Immunology is the branch of science dealing with the study of immunity. Louis Pasteur is considered as the Father of Immunology.


 Immunology started from the observation of people who recovered from certain infectious diseases and who never got infected with the same.

  • The earliest written evidence on immunology is by Thucydides during 430 BC .He was describing about a plague in Athens where he mentioned that people who recovered from plague could only nurse the sick because they won’t get the disease again.
  • The first recorded attempt was by Chinese and turks in the 15 century. Dried crusts of from smallpox pustules was inhaled through nostrils or inserted into cuts in the skin. They used in this technique called variolation  to prevent the deadly and fatal smallpox.
  • Variolation technique was later improved by Edward Jenner in 1718.
  • Next major advancement was that success of Louis Pasteur in growing bacterium responsible for fowl cholera in chicken. After completing, he concluded that ageing weekend the virulence of pathogen. He called the attenuated strain as vaccine .he named it so in honor of Jenner’s technique of cowpox inoculation.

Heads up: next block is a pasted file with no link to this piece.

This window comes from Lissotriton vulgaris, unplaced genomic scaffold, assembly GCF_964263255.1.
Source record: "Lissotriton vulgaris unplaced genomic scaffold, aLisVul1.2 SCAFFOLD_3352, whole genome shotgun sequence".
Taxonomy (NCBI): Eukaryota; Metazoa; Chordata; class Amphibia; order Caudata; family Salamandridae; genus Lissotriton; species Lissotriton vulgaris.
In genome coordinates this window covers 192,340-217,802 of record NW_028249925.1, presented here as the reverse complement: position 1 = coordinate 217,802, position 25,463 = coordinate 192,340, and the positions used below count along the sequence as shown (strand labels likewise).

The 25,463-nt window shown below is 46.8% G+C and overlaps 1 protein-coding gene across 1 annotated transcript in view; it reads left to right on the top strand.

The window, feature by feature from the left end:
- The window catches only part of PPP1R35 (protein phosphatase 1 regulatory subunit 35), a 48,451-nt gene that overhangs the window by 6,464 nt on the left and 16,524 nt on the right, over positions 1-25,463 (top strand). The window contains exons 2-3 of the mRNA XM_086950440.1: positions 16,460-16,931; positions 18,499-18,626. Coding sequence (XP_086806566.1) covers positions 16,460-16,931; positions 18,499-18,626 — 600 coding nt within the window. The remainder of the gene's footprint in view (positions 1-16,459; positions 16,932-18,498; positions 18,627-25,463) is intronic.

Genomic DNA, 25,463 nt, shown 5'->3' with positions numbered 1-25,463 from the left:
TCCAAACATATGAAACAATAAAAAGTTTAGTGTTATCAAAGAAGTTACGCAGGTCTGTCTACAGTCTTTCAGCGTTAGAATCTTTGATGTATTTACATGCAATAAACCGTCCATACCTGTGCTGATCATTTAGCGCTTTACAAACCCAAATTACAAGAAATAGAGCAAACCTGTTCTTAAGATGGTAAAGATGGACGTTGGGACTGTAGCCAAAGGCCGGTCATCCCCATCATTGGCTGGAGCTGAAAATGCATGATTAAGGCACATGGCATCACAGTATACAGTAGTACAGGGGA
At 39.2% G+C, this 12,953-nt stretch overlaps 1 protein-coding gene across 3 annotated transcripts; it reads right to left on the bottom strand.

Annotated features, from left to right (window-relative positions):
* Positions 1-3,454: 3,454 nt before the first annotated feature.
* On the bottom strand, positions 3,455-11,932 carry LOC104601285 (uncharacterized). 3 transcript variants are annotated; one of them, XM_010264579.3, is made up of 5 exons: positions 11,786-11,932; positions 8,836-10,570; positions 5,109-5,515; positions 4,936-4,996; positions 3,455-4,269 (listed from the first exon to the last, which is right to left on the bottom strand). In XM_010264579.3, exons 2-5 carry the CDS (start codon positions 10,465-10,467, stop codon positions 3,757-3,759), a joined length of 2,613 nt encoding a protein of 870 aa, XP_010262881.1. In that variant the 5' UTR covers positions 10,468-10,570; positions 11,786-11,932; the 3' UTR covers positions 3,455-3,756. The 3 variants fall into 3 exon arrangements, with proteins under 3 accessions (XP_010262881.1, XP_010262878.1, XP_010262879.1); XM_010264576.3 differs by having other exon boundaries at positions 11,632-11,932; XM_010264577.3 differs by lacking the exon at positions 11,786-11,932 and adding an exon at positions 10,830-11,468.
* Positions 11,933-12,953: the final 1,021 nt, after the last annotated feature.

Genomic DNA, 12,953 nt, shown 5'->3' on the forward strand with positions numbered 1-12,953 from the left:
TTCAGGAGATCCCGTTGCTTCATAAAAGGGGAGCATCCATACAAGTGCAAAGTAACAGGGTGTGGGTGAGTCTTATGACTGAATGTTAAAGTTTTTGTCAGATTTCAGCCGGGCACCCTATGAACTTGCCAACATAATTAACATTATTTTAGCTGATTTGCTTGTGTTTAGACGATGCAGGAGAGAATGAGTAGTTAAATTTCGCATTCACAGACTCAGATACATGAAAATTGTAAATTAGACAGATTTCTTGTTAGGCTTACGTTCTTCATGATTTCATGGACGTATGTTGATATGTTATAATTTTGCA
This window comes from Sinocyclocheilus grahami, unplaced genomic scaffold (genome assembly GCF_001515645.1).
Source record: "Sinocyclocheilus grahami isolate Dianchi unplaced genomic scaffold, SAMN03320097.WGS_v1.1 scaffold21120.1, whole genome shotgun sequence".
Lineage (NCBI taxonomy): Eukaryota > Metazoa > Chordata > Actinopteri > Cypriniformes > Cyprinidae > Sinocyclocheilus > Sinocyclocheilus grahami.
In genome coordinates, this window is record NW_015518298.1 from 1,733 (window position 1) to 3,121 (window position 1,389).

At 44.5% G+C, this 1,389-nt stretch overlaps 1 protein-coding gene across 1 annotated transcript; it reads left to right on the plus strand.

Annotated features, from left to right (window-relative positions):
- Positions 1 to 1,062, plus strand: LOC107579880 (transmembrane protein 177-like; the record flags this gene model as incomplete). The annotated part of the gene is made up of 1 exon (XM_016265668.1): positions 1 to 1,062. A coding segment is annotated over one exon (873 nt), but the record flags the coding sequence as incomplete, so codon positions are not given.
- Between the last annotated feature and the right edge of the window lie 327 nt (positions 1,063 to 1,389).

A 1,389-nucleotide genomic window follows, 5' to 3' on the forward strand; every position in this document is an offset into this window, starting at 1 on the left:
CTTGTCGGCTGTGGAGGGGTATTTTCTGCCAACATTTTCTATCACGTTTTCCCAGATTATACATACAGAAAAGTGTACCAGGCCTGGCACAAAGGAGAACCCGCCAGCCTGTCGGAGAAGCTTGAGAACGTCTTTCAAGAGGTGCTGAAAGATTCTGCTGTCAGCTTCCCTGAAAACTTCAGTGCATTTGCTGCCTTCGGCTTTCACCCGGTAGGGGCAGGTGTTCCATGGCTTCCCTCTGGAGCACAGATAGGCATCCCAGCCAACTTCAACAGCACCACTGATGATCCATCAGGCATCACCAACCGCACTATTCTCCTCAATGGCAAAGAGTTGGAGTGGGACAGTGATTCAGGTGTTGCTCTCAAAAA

• Next decade various researchers demonstrated that an active component from the serum of immune animals are capable neutralizing toxins, precipitating toxins and occlude rich bacteria. They were termed as angio toxin precipitating and agglutinating respectively. Gamma –globulin present in serum is responsible for this activities. This active molecule is called as antibody.


  1. Inherent Immunity

It’s a first line of defense mechanism and non-specific. Inherent immunity include physical barriers (e.g., skin, saliva etc.)and cells (e.g. Macrophages, neutrophils, basophils, mast cells etc.).It is active for first few days during infection period.

  • Adaptive Immunity

It is the second line of defense. It responds to anything that is foreign and also remembers it.It involves antibodies and lymphocytes. Active and passive immunity comes under Acquired immunity


It can be any substance that can be recognized by immunoglobulin receptor of B-cells or by the T-cell receptor when complexes with MHC. Antigens include toxins, bacteria, foreign blood and the cells of transplanted organs.


  • Exogenous Antigen: Antigens that have entered the body from outside either by inhalation, ingestion or injection .Immune response to these antigens is often sub-clinical. Some Exogenous Antigen later become endogenous Antigens.